by Jesse Monteagudo
What is a hero? According to the “Illustrated Oxford Dictionary” (revised and updated), a hero is “1. A person noted or admired for nobility, courage, outstanding achievements, etc.” In Greek antiquity, a hero was a “man of superhuman qualities, favored by the gods; a demigod” such as Herakles or Achilles. Modern culture is full of men and women who have unique powers that they use for the common goods, whether in comic books or movies or the television series “Heroes.” Not as powerful but equally as memorable are those real-life individuals who became heroes by leading a worthy cause, as did Martin Luther King, Jr., Mahatma Gandhi, Nelson Mandela, Lech Walesa or Aung San Suu Kyi [image at right].
Like everyone else, the Gay, Lesbian, bisexual and transgender community is always searching for heroes who would lead us in the fight for freedom and equality. Recently the Advocate celebrated its 40th anniversary by compiling a list of 40 GLBT heroes. It asked its readers to go online (advocate.com) and vote from a prepared list, along with a line for write-in candidates.
Not surprisingly, the resulting “top 40" list, as published in the September 25th issue, favored celebrities over activists. Though I have no problem with Ellen Degeneres being # 1 — she did, after all, put her job on the line by coming out on TV – the absence of Virginia Apuzzo, Samuel Delany, Barbara Grier, Marsha Johnson, Jim Kepner, Franklin Kameny, Morris Kight, Paul Monette, Joan Nestle, Jack Nichols, Jean O’Leary, John Preston, Sylvia Rivera, Marty Robinson, Craig Rodwell, Eric Rofes, Vito Russo, José Sarria, Nadine Smith or others like them is appalling. (Barbara Gittings made it, but barely, at # 40.) On the other hand, celebs Billie Jean King and Elton John, who had to be dragged out of their closets kicking and screaming, scored high in the Advocate’s list (at # 6 and # 8, respectively).
To many people, just being openly queer in a homophobic society is an heroic act. One activist who agrees with that statement is Scott Hall, who told an interviewer that “It takes courage to live an openly Gay lifestyle. . . . I applaud the people who can do that.” But coming out often comes with a price, and many of our brothers and sisters have sadly paid the ultimate price just for being themselves. The fact that these men and women are all-too often forgotten moved Hall, himself a victim of anti-gay violence, to create the group Gay American Heroes (GayAmericanHeroes.com). The purpose of Gay American Heroes is “to honor and remember LGBT victims of hate crimes. . . To engage and inform the public about hate crimes against LGBT persons [and] . . . To inspire compassion and greater appreciation and acceptance of diversity.”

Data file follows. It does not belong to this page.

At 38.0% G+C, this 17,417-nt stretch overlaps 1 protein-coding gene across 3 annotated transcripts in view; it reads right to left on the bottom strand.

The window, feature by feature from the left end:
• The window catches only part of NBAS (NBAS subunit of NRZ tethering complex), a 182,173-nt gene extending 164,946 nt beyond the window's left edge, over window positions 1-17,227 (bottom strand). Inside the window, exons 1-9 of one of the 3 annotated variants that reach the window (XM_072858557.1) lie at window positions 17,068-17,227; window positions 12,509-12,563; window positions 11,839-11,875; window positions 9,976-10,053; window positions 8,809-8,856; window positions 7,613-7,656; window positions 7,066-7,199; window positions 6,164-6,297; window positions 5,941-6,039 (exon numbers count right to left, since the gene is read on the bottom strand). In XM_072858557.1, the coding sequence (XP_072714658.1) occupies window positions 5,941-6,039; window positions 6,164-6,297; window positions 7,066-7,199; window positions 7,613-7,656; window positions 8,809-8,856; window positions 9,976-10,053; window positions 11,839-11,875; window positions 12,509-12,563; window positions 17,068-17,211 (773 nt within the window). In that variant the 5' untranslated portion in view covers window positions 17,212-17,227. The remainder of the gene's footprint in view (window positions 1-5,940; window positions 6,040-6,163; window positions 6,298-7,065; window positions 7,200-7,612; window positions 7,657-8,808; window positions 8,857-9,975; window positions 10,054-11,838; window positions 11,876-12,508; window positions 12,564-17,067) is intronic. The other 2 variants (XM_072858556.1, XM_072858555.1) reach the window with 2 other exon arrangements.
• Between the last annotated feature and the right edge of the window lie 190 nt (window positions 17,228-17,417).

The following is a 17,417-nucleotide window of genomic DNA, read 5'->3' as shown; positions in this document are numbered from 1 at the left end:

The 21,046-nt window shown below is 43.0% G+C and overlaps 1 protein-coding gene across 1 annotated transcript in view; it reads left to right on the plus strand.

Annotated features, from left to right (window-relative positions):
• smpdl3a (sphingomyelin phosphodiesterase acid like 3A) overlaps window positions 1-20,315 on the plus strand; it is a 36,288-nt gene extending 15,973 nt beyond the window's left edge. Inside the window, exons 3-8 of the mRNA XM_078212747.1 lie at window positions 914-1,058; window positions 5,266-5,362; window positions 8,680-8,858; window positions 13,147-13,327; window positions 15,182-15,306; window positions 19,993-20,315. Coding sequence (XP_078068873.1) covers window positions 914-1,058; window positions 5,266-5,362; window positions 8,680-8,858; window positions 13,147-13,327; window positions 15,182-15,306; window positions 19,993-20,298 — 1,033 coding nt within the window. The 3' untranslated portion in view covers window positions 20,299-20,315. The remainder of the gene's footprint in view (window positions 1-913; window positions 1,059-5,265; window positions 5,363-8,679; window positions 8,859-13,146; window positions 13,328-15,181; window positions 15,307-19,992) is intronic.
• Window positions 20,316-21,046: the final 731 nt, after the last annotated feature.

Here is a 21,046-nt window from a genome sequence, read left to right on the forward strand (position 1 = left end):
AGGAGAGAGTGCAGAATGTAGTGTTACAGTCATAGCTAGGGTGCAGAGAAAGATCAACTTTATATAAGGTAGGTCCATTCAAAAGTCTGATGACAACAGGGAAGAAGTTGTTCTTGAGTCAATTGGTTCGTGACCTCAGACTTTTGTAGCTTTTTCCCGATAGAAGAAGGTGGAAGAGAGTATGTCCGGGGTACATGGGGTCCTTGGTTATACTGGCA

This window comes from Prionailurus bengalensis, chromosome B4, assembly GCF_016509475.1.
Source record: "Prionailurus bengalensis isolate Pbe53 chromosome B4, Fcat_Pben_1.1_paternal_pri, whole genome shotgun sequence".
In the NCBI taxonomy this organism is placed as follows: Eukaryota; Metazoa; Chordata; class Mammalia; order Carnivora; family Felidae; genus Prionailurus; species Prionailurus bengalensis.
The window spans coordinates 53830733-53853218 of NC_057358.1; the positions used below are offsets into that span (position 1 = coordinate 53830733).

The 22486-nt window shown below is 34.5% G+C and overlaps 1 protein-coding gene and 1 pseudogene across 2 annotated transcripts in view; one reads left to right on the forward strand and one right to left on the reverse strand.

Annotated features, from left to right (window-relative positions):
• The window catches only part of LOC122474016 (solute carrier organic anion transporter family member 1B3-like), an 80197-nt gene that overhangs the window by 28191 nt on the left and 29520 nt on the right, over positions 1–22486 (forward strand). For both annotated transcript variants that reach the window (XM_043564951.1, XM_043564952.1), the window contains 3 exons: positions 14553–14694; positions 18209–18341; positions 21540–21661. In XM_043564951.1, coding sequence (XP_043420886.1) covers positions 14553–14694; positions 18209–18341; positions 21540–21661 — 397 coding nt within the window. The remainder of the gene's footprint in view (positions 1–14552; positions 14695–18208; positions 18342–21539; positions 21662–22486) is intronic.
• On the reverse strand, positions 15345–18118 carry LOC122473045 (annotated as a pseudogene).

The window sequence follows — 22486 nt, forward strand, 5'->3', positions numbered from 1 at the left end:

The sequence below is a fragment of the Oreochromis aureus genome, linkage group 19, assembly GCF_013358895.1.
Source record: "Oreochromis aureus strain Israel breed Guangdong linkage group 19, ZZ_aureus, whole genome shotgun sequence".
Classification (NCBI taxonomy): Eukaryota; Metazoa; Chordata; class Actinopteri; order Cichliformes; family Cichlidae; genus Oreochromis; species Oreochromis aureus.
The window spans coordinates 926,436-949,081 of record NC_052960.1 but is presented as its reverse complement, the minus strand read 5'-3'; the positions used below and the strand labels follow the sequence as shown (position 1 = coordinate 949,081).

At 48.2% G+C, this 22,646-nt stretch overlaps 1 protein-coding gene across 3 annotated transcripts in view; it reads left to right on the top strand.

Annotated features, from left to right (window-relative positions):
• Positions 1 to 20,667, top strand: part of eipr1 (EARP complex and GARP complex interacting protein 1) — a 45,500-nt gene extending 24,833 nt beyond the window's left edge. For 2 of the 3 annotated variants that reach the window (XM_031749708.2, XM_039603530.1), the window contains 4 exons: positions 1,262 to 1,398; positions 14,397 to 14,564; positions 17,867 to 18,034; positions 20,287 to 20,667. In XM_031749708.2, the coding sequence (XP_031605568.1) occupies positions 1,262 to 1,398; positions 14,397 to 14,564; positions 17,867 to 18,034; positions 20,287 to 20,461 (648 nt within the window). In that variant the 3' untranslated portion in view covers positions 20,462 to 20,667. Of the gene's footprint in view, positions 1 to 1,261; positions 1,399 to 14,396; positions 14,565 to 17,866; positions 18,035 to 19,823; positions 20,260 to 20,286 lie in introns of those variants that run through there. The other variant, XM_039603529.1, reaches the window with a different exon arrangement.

Gay American Heroes tries to preserve the memory of hate crime victims by creating a “traveling multi-dimensional memorial that will be displayed at college campuses, gay pride events and communities across the USA to honor LGBT persons, who have been murdered as the result of hate crimes based on their sexual orientation and gender identity.” Though one would argue that these “heroes” did nothing heroic – they were just passive victims – it is good that something like this exists that would preserve their memory – and hopefully prevent future hate crimes.
Even before Stonewall, GLBT people have searched for a “gay Martin Luther King, Jr., one” who would unite and lead our often disparate communities. But as Nadine Smith of Equality Florida – herself a hero of our community – famously said, what our community needs is not one Martin Luther King, Jr. but a thousand Rosa Parks; women and men who do not flee injustice but use it as a catalyst in their lives. Two Gay men who did just that are Waymon Hudson and Anthony Niedwiecki. The two life partners were energized into heroic action when they heard an anti-Gay message coming over the P.A. system at the Fort Lauderdale/Hollywood International Airport.
Though Hudson and Niedwiecki were surely not the only GLBT people at the Airport at that time, they were the only ones who did something about this outrage. Risking ridicule (or worse) from the press and the public, the men contacted Airport authorities, the media, and openly Gay Broward County Commissioner Ken Keechl. Eventually, Hudson and Niedwiecki received an apology from the County and the Airport; and the offending individual was fired from his job. Since then, the two have has remained active in South Florida GLBT politics, creating the group Fight OUT Loud as “a national non-profit organization dedicated to helping GLBT individuals and their allies fight discrimination and hate.” If Waymon Hudson and Anthony Niedwiecki are not gay heroes, none of us are.
Jesse Monteagudo is a freelance writer and Gay geek who may not be a hero but tries to do his best, one day at a time. Write him at firstname.lastname@example.org.